Kami Maltz – On The Loose (Music Video Premier)

Kami Maltz
Kami Maltz

The city of Brooklyn currently lays claim to the exceptionally talented artist  Kami Maltz, who was born in Israel but calls Argentina home as well. Kami recently sent her fresh new single ‘On The Loose’ to Black Cat Tapes, and let’s be real we obviously LOVED IT! Kami’s voice has the dimension and warmth of a true artist, which bleeds out onto the song in an authentic way you don’t necessarily hear everyday in this disposable music ecosystem we now live in. So when it became apparent we had the great privilege of premiering the cinematically brilliant music video that accompanies this musical pearl with the rest of the new music community, we were stoked to say the least!

So in keeping with my theme of not muddling up your perception of the music with my own personal perception (too much) I thought it fitting to ask Kami her thoughts on the music and how, if at all, she believes her writing has an impact on humanity’s conscious evolution.

(Be sure to hit play on the video below if you haven’t yet, although I’m pretty sure it will make you pause from reading the interview… thankfully it’s not going anywhere!)

  1. What, if any, does inspiring humanity’s collective conscious growth, or evolution if you will, play on your art, and more specifically lyrics?

Well, I don’t really think about that when I write my lyrics, but I do believe in music as a strong connection between me and my listeners.

Someone once told me that listening to me sing made him feel like there was a lot of light in the room – that I shed light on him and feelings that he’d been avoiding.

That’s something that I like to think about when I perform or write – having this ray of light coming out of me, this pure strong energy, and spreading it outwards… connecting people to me, connecting them back with themselves – and helping them realize something about their lives. It doesn’t have to be a big dramatic thing, it could even be “I’m hurting today, and I didn’t allow myself to feel it…” or “I miss this person, maybe I should give them a call and tell them I love them.”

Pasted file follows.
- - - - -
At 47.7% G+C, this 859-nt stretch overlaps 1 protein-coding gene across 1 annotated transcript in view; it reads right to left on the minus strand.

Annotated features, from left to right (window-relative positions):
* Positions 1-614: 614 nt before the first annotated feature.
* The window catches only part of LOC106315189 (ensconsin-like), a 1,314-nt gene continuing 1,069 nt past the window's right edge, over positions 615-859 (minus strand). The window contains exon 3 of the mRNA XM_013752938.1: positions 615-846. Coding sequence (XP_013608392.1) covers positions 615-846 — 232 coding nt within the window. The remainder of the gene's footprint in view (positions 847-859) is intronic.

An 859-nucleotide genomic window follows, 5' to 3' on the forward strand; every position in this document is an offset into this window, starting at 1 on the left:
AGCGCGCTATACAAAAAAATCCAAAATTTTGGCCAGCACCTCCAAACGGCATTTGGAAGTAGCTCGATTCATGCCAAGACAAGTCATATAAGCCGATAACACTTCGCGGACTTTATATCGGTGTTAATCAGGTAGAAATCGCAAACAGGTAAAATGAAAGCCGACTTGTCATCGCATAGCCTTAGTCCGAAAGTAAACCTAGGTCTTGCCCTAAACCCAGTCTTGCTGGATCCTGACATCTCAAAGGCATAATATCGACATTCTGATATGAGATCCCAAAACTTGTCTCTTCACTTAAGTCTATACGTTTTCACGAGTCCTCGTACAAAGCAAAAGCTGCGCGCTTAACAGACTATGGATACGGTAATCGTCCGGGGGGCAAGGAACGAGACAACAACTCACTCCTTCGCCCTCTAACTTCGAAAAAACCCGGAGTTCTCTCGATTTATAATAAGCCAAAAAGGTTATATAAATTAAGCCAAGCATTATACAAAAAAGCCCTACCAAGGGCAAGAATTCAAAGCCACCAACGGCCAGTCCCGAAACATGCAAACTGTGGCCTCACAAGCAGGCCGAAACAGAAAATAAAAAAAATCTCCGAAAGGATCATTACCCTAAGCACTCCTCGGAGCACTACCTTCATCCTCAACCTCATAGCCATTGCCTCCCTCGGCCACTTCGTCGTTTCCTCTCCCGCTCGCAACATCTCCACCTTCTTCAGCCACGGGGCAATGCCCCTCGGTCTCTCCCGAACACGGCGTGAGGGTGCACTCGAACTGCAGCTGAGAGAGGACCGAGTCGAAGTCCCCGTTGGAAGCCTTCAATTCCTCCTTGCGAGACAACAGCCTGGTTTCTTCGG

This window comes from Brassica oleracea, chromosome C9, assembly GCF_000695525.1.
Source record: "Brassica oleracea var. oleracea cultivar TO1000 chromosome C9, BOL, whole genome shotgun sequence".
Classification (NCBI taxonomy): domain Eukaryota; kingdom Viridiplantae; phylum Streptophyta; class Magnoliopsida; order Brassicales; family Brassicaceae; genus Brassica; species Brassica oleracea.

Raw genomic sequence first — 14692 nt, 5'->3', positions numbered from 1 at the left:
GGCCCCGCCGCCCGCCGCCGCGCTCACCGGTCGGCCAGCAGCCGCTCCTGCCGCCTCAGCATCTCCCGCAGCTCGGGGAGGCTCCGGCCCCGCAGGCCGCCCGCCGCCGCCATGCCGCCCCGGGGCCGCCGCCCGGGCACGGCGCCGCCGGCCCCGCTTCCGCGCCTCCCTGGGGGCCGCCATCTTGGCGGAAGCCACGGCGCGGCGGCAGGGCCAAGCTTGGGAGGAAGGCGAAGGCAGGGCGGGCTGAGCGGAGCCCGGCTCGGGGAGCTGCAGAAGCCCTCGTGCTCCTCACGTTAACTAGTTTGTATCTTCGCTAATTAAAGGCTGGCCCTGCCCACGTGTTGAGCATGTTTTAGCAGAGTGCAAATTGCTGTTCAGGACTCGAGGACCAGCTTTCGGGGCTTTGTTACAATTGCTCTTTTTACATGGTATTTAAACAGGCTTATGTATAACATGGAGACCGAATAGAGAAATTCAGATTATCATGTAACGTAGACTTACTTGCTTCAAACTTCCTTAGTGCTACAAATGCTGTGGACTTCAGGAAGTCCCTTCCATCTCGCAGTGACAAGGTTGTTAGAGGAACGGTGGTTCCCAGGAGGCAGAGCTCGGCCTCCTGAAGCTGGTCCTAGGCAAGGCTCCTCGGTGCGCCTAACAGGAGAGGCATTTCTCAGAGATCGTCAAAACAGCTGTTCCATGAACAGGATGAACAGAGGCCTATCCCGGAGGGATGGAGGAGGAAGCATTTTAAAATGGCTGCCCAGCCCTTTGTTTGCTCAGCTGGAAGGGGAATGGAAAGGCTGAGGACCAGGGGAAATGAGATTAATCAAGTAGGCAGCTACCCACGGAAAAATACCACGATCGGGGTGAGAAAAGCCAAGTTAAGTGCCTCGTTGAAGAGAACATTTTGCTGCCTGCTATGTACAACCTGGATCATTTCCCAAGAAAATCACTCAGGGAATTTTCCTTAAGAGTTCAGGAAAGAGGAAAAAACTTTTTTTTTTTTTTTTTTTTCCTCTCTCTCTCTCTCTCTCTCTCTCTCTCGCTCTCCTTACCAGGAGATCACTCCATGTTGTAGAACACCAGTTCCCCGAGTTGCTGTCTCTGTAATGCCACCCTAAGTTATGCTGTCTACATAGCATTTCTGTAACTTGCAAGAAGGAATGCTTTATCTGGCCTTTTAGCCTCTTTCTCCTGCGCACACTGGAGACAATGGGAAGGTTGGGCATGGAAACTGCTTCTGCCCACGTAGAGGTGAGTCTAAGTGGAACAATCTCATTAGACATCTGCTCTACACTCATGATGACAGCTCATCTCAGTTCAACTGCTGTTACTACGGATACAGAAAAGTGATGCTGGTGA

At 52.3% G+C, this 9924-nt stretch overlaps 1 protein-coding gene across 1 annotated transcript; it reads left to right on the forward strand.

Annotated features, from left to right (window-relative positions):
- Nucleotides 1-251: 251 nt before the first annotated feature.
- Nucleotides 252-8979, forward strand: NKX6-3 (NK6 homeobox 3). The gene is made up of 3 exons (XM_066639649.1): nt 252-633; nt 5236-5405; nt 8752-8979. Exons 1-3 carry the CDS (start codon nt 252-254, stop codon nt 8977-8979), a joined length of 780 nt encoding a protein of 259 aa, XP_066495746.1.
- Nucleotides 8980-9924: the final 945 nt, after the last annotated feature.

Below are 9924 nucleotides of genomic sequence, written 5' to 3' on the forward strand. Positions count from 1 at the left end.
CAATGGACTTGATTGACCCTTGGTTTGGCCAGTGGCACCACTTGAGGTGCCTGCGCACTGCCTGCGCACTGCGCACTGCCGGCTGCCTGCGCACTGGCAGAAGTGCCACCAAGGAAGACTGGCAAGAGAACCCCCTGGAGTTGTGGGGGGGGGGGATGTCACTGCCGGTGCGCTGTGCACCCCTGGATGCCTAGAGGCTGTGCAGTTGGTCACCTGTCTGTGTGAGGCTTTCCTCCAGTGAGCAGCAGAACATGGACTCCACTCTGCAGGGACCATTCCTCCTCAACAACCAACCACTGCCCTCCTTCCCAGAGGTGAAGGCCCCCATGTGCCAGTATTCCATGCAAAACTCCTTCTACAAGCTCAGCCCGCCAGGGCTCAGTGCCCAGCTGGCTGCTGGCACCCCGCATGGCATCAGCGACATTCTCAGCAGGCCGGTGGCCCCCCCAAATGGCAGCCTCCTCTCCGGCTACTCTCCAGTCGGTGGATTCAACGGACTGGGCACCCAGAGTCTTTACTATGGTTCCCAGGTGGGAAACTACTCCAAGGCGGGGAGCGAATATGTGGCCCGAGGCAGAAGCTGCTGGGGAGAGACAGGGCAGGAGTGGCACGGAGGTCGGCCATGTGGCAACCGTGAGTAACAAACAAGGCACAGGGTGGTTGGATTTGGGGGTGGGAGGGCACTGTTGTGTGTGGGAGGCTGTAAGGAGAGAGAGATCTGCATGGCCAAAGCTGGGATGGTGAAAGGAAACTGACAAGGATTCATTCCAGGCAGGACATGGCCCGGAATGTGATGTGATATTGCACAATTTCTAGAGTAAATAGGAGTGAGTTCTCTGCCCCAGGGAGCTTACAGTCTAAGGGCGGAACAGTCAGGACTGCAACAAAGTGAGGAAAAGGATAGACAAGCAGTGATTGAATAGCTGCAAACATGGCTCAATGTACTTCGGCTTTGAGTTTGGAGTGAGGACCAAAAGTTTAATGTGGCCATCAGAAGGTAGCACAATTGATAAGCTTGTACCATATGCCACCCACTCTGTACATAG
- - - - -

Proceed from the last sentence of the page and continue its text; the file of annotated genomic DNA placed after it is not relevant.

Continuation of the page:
As long as my music keeps making people feel something, anything, I think I’m doing my job.

  1. You were born in Israel, call Argentina a second home, and are now based in Brooklyn, NY… What has this global life experience, living in such diversely different cultures, brought to your songwriting and art in general?

Yes, I’ve moved around, as a kid and now as an adult… I think living in different places, changing my life’s scenery each time, can sometimes be painful and hard. It might sound kitschy but it made me realize that no matter where you dump me, I’ll be ok eventually.

Each place where I lived, with its own stories and the relationships I’ve had with the place and the people there… has definitely affected the topics that I write about and the way I approach creating and songwriting. I mostly write about things that happened to me – feelings, dreams, desires… and I’m trying to be as honest as I can.

“On the Loose” is in English but I also sing in Hebrew, and often people come to me after a show and say how touched they were by one of my songs in Hebrew, even though they didn’t understand a single word. That’s the power of music to connect people – no matter who they are or where they’re from, and I absolutely love it.

  1. The video is brilliant! The cinematography really caught my eye, and allowed the music to sink a deep hook, personally. Can you expand for the readers a bit on what the thought process was behind the video, and maybe go a bit into the creative process you and the director had throughout its production?

I met Gabrièle Laborde (Parisian mood agency) through a mutual friend, saw her work and knew immediately this was going to be a great fit. I didn’t know exactly what we were going to do, but her aesthetics and visuals really fit mine. We started talking about the meaning of the song for me… and realized the music video will deal with the division we all have, our demons, our passions, lusts –  vs. logic and rational thought. How do we deal with this conflict? Who wins?

We started playing with the idea of the two characters, each representing one side of the coin. At the beginning we weren’t sure if the characters would be played by different people, or if I would play both. In the end we decided to have me do both, which was very ambitious. When your set is the streets of NYC, with tons of people passing by, no changing rooms and no privacy… switching between the two outfits and different makeup… it was challenging but we did it!

We did all of this on our own, just us two – which I think we really benefited from, it helped us create all these intimate, minimalistic moments.